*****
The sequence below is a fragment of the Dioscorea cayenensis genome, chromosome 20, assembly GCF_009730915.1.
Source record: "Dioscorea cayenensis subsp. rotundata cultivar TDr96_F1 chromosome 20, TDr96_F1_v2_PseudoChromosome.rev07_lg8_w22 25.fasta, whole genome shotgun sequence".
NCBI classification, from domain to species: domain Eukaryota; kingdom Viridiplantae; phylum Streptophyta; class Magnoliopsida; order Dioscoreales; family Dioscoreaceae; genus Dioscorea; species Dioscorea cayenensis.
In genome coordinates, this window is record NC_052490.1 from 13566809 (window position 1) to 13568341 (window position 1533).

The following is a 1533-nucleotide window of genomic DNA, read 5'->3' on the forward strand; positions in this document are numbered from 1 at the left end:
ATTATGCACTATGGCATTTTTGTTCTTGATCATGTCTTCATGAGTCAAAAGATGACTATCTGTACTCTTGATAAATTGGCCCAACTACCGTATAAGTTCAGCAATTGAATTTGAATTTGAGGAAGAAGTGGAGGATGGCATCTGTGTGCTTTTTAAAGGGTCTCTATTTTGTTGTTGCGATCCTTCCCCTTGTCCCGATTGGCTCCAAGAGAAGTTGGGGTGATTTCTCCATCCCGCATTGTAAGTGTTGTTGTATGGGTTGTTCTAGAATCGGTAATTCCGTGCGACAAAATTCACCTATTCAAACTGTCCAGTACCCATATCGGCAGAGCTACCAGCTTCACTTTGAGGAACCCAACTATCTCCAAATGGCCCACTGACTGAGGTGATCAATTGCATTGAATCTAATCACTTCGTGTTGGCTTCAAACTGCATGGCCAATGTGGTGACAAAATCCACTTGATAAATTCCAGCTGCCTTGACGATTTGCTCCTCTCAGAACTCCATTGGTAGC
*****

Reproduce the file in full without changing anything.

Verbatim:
The sequence below is a fragment of the Dioscorea cayenensis genome, chromosome 20, assembly GCF_009730915.1.
Source record: "Dioscorea cayenensis subsp. rotundata cultivar TDr96_F1 chromosome 20, TDr96_F1_v2_PseudoChromosome.rev07_lg8_w22 25.fasta, whole genome shotgun sequence".
NCBI classification, from domain to species: domain Eukaryota; kingdom Viridiplantae; phylum Streptophyta; class Magnoliopsida; order Dioscoreales; family Dioscoreaceae; genus Dioscorea; species Dioscorea cayenensis.
In genome coordinates, this window is record NC_052490.1 from 13566809 (window position 1) to 13568341 (window position 1533).

The following is a 1533-nucleotide window of genomic DNA, read 5'->3' on the forward strand; positions in this document are numbered from 1 at the left end:
ATTATGCACTATGGCATTTTTGTTCTTGATCATGTCTTCATGAGTCAAAAGATGACTATCTGTACTCTTGATAAATTGGCCCAACTACCGTATAAGTTCAGCAATTGAATTTGAATTTGAGGAAGAAGTGGAGGATGGCATCTGTGTGCTTTTTAAAGGGTCTCTATTTTGTTGTTGCGATCCTTCCCCTTGTCCCGATTGGCTCCAAGAGAAGTTGGGGTGATTTCTCCATCCCGCATTGTAAGTGTTGTTGTATGGGTTGTTCTAGAATCGGTAATTCCGTGCGACAAAATTCACCTATTCAAACTGTCCAGTACCCATATCGGCAGAGCTACCAGCTTCACTTTGAGGAACCCAACTATCTCCAAATGGCCCACTGACTGAGGTGATCAATTGCATTGAATCTAATCACTTCGTGTTGGCTTCAAACTGCATGGCCAATGTGGTGACAAAATCCACTTGATAAATTCCAGCTGCCTTGACGATTTGCTCCTCTCAGAACTCCATTGGTAGC